Can You Straighten Your Teeth Yourself?

Can you tell me anything about do-it-yourself orthodontics? I understand that you can buy kits online that contain the stuff you need and can download lessons on how to use it. Do you think this is a safe and effective way to straighten teeth?

– April 30, 2015

I took a look online at some “before and after” photos of teeth supposedly straightened – or gaps in teeth closed – and I would be very skeptical that the products being sold work as advertised. One site promises that by using their special rubber bands, you can close a gap between your front teeth in 30 days at a fraction of what it would cost to go to an orthodontist for treatment.

An editorial published in the September 2014 issue of the AmericanJournal of Orthodontics & Dentofacial Orthopedics notes that rubber bands have long been used in dentistry and that one of the earliest uses for them was extracting the teeth of patients with bleeding disorders. A rubber band was placed around the tooth and in four to six weeks would work its way down the sides of the tooth, destroying the bone and soft tissue so that the tooth fell out. An earlier study in the Journal of Periodontology warned “if the rubber band slides into the soft tissues (of the gum), it is difficult if not impossible to retrieve it.” Ultimately, the rubber band continues along the surface of the tooth’s roots destroying attachment to the gum and causing inflammation. The result of all this is tooth loss, not cosmetic improvement.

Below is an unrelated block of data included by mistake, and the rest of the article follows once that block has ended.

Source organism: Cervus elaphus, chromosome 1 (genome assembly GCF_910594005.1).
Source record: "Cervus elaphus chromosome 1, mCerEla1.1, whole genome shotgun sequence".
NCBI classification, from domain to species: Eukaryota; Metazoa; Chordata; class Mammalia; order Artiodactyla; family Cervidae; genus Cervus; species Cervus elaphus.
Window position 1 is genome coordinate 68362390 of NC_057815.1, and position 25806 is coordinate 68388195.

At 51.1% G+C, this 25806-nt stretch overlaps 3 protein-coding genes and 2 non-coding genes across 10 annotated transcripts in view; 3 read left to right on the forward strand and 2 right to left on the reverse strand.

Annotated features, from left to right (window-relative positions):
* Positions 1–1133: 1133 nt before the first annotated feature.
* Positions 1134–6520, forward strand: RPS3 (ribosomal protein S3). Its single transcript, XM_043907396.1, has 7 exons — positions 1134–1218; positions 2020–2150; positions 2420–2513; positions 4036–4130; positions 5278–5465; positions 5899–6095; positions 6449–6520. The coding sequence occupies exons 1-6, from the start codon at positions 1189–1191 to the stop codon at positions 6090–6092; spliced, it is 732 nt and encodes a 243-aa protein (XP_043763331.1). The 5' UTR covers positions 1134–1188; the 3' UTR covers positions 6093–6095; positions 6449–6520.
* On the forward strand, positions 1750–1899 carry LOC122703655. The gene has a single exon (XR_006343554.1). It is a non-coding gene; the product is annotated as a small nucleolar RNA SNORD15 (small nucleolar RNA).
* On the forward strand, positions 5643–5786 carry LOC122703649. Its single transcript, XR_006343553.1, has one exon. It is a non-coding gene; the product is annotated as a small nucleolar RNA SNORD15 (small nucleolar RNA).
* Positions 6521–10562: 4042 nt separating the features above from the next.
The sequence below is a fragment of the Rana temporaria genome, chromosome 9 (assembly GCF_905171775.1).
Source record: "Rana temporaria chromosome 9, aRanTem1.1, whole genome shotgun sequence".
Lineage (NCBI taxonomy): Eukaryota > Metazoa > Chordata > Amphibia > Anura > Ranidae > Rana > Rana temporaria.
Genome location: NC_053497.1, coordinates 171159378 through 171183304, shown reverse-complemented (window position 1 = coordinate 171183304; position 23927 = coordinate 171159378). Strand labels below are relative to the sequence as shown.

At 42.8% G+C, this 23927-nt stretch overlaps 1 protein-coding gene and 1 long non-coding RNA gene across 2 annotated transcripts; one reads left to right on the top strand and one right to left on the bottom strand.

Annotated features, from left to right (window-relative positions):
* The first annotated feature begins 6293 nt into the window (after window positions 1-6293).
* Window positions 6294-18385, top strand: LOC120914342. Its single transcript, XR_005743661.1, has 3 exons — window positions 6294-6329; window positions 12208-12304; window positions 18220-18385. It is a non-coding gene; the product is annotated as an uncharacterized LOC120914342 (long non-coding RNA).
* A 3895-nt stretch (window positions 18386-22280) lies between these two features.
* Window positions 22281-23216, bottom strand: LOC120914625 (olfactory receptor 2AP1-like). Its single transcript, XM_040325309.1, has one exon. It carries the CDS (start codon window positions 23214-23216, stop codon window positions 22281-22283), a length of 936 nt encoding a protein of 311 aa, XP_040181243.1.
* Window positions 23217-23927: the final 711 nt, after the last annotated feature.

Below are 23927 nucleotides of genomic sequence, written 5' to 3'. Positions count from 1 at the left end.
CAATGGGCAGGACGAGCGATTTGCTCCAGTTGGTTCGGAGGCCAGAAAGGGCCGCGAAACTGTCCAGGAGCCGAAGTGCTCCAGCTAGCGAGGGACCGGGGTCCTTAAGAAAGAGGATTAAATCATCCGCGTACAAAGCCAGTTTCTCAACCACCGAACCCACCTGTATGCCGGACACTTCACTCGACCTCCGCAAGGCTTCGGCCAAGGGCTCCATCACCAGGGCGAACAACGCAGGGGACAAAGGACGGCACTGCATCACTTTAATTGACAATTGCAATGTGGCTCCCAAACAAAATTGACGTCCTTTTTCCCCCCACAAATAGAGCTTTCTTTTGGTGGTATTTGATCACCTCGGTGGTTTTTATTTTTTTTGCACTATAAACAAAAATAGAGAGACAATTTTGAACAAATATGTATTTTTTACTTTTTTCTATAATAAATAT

Another approach to “do-it-yourself” orthodontics has been launched by two companies, SmileCareClub and CrystalBraces, that offer see-through plastic aligners; supposedly, adults and older teenagers can straighten their teeth at home with these dental appliances. According to a New York Times article, the cost of this approach ranges from $900 to $2,100, “depending on the complexity of their teeth-straightening needs,” much less than the $4,000 to $6,000 cost of being treated by a professional.

Both groups sell kits their customers can use to take dental impressions of their own teeth.  Reportedly, the Dallas dentist who created CrystalBraces is the only person who reviews the impressions sent in by CrystalBraces customers, and he maintains that by looking at photos and impressions he can tell if a customer has gum disease, which can be worsened by braces. Orthodontists argue that one cannot diagnose gum disease by looking at an impression.

SmileCareClub requires prospective patients to sign a form attesting that they have been checked by a dentist for gum disease and tooth decay and have had X-rays taken by a dentist in the last 6 to 18 months. This no doubt helps protect the company in case treatment fails or complications ensue.

I would be interested in objective reports about the outcome of do-it-yourself orthodontics. I can see the appeal of straightening your teeth yourself without spending the kind of money you would have to pay an orthodontist, but dentistry and oral health isn’t always so straightforward, and I suspect that these new approaches could end up costing customers much more than they bargained for.

Andrew Weil, M.D.

Rolf G. Behrents, “Consumer alert on the use of elastics as “gap bands.” American Journal of Orthodontics & Dentofacial Orthopedics, . DOI:

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